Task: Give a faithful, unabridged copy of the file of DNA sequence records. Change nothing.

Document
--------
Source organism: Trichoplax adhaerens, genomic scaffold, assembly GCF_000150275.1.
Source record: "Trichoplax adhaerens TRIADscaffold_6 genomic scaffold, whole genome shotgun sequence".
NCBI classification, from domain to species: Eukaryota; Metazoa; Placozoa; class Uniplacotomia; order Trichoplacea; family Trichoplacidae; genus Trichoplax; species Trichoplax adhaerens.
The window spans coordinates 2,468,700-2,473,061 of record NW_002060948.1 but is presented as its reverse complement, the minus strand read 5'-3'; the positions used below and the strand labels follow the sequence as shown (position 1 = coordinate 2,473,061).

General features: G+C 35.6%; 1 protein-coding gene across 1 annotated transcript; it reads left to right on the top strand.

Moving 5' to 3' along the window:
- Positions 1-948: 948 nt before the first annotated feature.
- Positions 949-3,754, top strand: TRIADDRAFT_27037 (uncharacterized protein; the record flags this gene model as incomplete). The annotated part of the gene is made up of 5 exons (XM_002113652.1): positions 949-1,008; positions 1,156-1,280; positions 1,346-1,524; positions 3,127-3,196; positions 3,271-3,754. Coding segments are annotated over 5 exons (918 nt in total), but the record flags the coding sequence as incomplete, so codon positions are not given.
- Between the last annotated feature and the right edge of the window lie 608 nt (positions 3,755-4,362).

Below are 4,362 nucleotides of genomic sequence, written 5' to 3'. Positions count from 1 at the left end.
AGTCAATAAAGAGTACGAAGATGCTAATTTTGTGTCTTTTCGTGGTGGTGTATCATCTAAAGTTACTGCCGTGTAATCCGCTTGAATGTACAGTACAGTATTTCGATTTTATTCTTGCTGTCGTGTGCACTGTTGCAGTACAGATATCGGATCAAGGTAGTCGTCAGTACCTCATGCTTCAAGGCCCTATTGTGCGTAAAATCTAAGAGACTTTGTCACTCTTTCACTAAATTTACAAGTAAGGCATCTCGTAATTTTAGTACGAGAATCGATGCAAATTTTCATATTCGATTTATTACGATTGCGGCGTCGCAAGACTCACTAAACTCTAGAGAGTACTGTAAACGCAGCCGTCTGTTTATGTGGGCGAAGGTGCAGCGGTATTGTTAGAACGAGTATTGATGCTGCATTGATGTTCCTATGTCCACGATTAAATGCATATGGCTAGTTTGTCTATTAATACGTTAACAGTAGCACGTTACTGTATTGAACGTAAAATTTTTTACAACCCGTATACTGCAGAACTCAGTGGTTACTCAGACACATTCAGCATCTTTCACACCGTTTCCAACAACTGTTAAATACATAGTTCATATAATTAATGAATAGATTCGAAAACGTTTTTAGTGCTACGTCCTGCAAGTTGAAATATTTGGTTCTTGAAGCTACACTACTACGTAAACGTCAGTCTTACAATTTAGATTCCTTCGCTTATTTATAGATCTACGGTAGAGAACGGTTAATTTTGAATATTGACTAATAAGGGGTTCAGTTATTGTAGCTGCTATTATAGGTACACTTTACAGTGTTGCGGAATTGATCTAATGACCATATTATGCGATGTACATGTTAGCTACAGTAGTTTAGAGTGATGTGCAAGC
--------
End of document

Source organism: Trichoplax adhaerens, genomic scaffold, assembly GCF_000150275.1.
Source record: "Trichoplax adhaerens TRIADscaffold_6 genomic scaffold, whole genome shotgun sequence".
NCBI classification, from domain to species: Eukaryota; Metazoa; Placozoa; class Uniplacotomia; order Trichoplacea; family Trichoplacidae; genus Trichoplax; species Trichoplax adhaerens.
The window spans coordinates 2,468,700-2,473,061 of record NW_002060948.1 but is presented as its reverse complement, the minus strand read 5'-3'; the positions used below and the strand labels follow the sequence as shown (position 1 = coordinate 2,473,061).

General features: G+C 35.6%; 1 protein-coding gene across 1 annotated transcript; it reads left to right on the top strand.

Moving 5' to 3' along the window:
- Positions 1-948: 948 nt before the first annotated feature.
- Positions 949-3,754, top strand: TRIADDRAFT_27037 (uncharacterized protein; the record flags this gene model as incomplete). The annotated part of the gene is made up of 5 exons (XM_002113652.1): positions 949-1,008; positions 1,156-1,280; positions 1,346-1,524; positions 3,127-3,196; positions 3,271-3,754. Coding segments are annotated over 5 exons (918 nt in total), but the record flags the coding sequence as incomplete, so codon positions are not given.
- Between the last annotated feature and the right edge of the window lie 608 nt (positions 3,755-4,362).

Below are 4,362 nucleotides of genomic sequence, written 5' to 3'. Positions count from 1 at the left end.
AGTCAATAAAGAGTACGAAGATGCTAATTTTGTGTCTTTTCGTGGTGGTGTATCATCTAAAGTTACTGCCGTGTAATCCGCTTGAATGTACAGTACAGTATTTCGATTTTATTCTTGCTGTCGTGTGCACTGTTGCAGTACAGATATCGGATCAAGGTAGTCGTCAGTACCTCATGCTTCAAGGCCCTATTGTGCGTAAAATCTAAGAGACTTTGTCACTCTTTCACTAAATTTACAAGTAAGGCATCTCGTAATTTTAGTACGAGAATCGATGCAAATTTTCATATTCGATTTATTACGATTGCGGCGTCGCAAGACTCACTAAACTCTAGAGAGTACTGTAAACGCAGCCGTCTGTTTATGTGGGCGAAGGTGCAGCGGTATTGTTAGAACGAGTATTGATGCTGCATTGATGTTCCTATGTCCACGATTAAATGCATATGGCTAGTTTGTCTATTAATACGTTAACAGTAGCACGTTACTGTATTGAACGTAAAATTTTTTACAACCCGTATACTGCAGAACTCAGTGGTTACTCAGACACATTCAGCATCTTTCACACCGTTTCCAACAACTGTTAAATACATAGTTCATATAATTAATGAATAGATTCGAAAACGTTTTTAGTGCTACGTCCTGCAAGTTGAAATATTTGGTTCTTGAAGCTACACTACTACGTAAACGTCAGTCTTACAATTTAGATTCCTTCGCTTATTTATAGATCTACGGTAGAGAACGGTTAATTTTGAATATTGACTAATAAGGGGTTCAGTTATTGTAGCTGCTATTATAGGTACACTTTACAGTGTTGCGGAATTGATCTAATGACCATATTATGCGATGTACATGTTAGCTACAGTAGTTTAGAGTGATGTGCAAGC